You need to watch them. They are quite eager to get black women to be the tough-manly-gal, the jealous-and-hateful-acid-throwing chick, the loudmouth sassy troublemaker, the office mammy / Oprah / free therapist, and the “oh, you’re so brave to be xyz” kind of person.

Ask yourself these questions: At work, do some of these chicks come to you complaining about people like you’re going to be the one to set their tormentors straight? Do you get asked to lift heavy objects when there are plenty of guys around they could ask? Are you always volunteered for clean-up duty, cooking, or bringing in food? Do people push their leftovers, Halloween Candy, fattening meals, or other unhealthy garbage at you? I’m sure there are more examples that come to mind.

I’ll repeat myself: I might be willing to accept the alternative “other” images of us, once they let Ellen DeGeneres and Rachel Maddow on MSNBC be as unattractive and masculine as their original, keeping-it-real selves used to be. But if you notice, the first thing they went through was a total and complete makeover. They were made to conform to an ideal;  an existing feminine and attractive package.

Ladies. All of these people out there enjoy “othering” you. DO NOT EMBRACE IT. Let those bitches go first.

It’s a disgusting and deadly thing these people like to do to black women. When you accept “othering”, MEN wont and do not regard you as feminine. They will not come and protect you. You leave yourself vulnerable. That’s why people like throwing “strong black woman” at us. No one feels we are entitled to respect, protection, to be provided for, or cherished like other women.

Nearly everywhere one looks, there’s an overweight, or obese black woman (who’s often loud) receiving  mainstream media attention and accolades. Even if her career is going to last 5 minutes. Or maybe she’s the face of an extremely harsh and pungent detergent, feminine yeast problems, or other unattractive ailments, and even if she’s pleasant, the product is nice – there’s something off about her.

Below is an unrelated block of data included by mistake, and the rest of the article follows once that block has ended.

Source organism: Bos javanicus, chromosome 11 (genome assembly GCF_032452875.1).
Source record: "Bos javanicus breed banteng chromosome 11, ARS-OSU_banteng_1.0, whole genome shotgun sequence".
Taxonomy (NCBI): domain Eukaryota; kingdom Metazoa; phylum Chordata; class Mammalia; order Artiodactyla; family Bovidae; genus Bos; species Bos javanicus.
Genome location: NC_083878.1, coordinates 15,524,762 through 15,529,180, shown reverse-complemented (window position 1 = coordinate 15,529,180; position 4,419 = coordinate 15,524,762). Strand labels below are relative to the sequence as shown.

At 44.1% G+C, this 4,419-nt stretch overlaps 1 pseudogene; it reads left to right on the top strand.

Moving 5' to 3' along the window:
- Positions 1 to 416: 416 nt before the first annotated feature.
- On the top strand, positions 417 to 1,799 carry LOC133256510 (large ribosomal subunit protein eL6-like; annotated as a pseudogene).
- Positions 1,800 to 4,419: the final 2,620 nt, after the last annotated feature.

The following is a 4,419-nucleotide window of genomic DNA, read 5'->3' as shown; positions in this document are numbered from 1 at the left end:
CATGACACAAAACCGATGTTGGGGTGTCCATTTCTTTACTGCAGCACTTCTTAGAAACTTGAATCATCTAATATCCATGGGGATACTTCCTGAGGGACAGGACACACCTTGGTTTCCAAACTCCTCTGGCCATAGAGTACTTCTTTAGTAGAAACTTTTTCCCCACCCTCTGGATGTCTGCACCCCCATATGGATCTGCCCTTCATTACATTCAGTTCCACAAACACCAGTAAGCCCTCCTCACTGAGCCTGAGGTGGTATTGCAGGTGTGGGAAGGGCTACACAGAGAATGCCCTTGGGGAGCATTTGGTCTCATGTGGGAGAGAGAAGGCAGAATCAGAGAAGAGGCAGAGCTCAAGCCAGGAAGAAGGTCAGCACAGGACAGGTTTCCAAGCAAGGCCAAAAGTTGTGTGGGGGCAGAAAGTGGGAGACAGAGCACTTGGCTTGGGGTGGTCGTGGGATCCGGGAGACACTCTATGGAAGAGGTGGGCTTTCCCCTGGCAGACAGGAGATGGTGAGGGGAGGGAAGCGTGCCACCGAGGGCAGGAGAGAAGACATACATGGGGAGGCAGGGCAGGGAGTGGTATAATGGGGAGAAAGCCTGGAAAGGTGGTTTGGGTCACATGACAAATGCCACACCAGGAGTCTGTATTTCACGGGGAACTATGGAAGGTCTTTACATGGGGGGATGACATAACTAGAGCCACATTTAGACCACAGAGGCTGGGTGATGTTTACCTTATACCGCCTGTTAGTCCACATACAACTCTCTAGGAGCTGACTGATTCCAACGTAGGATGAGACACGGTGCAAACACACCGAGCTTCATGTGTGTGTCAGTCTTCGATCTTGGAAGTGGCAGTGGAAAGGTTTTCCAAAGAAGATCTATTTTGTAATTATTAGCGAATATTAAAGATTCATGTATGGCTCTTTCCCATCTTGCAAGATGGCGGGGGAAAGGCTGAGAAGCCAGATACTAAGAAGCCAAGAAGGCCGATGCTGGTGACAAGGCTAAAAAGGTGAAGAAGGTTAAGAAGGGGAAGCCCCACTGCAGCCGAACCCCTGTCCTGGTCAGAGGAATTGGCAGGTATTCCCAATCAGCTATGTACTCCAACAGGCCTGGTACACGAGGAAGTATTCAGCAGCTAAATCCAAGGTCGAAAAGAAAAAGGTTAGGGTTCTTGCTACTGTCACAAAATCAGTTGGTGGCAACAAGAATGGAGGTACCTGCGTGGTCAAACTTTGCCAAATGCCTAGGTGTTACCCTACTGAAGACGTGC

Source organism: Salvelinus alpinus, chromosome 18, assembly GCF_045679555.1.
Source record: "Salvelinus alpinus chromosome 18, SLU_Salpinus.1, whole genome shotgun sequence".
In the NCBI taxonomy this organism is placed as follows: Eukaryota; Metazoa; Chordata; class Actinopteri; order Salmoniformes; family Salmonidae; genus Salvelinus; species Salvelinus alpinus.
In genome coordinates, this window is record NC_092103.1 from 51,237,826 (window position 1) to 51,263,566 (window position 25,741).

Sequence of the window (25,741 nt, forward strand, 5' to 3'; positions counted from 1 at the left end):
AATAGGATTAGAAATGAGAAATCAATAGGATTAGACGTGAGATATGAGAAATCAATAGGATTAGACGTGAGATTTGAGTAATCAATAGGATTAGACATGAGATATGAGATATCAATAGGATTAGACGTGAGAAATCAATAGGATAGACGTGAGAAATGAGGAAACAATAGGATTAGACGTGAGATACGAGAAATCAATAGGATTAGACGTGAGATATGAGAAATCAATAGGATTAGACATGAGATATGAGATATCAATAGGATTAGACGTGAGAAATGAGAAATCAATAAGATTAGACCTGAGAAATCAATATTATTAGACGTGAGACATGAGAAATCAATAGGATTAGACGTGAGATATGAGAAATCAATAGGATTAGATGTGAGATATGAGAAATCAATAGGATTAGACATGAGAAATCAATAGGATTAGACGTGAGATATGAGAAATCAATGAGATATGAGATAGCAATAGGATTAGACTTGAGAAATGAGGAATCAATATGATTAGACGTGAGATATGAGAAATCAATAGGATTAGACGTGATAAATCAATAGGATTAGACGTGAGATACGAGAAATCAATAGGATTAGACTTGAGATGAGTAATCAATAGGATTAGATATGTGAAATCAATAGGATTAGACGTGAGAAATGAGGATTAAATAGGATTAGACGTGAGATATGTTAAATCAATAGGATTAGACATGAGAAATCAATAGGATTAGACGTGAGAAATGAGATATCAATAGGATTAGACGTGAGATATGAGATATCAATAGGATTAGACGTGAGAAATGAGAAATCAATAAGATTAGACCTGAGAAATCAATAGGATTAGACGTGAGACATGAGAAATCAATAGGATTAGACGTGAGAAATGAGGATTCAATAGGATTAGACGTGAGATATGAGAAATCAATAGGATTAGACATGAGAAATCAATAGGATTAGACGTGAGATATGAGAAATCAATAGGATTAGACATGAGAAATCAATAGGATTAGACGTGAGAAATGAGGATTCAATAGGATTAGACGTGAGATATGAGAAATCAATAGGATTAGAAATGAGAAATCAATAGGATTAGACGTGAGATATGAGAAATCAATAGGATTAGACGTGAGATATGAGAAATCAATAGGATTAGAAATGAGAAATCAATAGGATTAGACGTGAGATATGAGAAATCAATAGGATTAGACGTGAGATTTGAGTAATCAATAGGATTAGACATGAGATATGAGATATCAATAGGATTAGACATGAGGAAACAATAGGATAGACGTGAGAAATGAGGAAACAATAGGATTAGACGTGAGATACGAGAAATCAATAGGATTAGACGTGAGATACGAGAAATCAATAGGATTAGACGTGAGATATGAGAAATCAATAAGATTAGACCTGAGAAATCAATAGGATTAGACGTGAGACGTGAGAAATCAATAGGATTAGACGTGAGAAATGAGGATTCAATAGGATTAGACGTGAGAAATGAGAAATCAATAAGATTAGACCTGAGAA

That big loud woman fits a mammy stereotype. Things haven’t changed when it comes to this offensive image of black women. She’s been around since Gone With the Wind and before. Her imagine was created to “other” us. I honor and respect her sacrifices. Black women needed these roles to survive and thrive.

However, we do not need to embrace her now.

A lot of us – feeling conflicted – honestly believe that if we embrace these “othering” images, they’ll eventually give way to those of beautiful, feminine, graceful and glamorous black women. Haven’t we been here before?

Don’t black women realize that when we ARE making strides, they deliberately bring up garish images of us?

Unfortunately, some of us fight each other over it, because for a number of us it means some kind of “acceptance” in all our diverse glory. I notice that this diversity almost always happens to be represented by the same type of morbidly obese, grotesquely crude, asexual and unfeminine black woman. I’m not putting all of this at Ms. Sidibe’s door. But would she have been as widely embraced if she was as slim as Zoe Saldana after doing only one bloody damn movie? At least Ms. Saldana has several blockbusters under her belt.

Funk that nonsense. I am not embracing “otherness.” I want black women to look as hot, glamorous, sexy, desirable, and feminine as the average looking, cosmetically enhanced, photoshopped white chicks on the cover of any magazine. We are women too. We can look as good, if not better, than they do.

Do we believe we are feminine? Are we equal to them as women? Or have we gone so deep down the “othering”, unfeminine and unattractive well that if Tyler Perry showed up as Madea on the cover of a magazine as an Influenial Black Woman – we’d talk about how much progress that is for us? Or would we only complain about the dress and wig he chose to wear? Would we miss the insult entirely?

I think we’re still missing the insult(s).

Black women wake up. Embrace being a woman first. These people are working hard to rob us of our womanhood, our femininity, and sense of self. Don’t let them do it. Don’t accept this distorted view of ourselves, where we are the “other.”

We are women. Our luminous, satiny, and beautiful dark skins do not detract or subtract from that.

*According to Wikipedia, Devil’s Advocate is:

In common parlance, a devil’s advocate is someone who, given a certain argument, takes a position he or she does not necessarily agree with, just for the sake of argument. In taking such position, the individual taking on the devil’s advocate role seeks to engage others in an argumentative discussion process. The purpose of such process is typically to test the quality of the original argument and identify weaknesses in its structure, and to use such information to either improve or abandon the original, opposing position.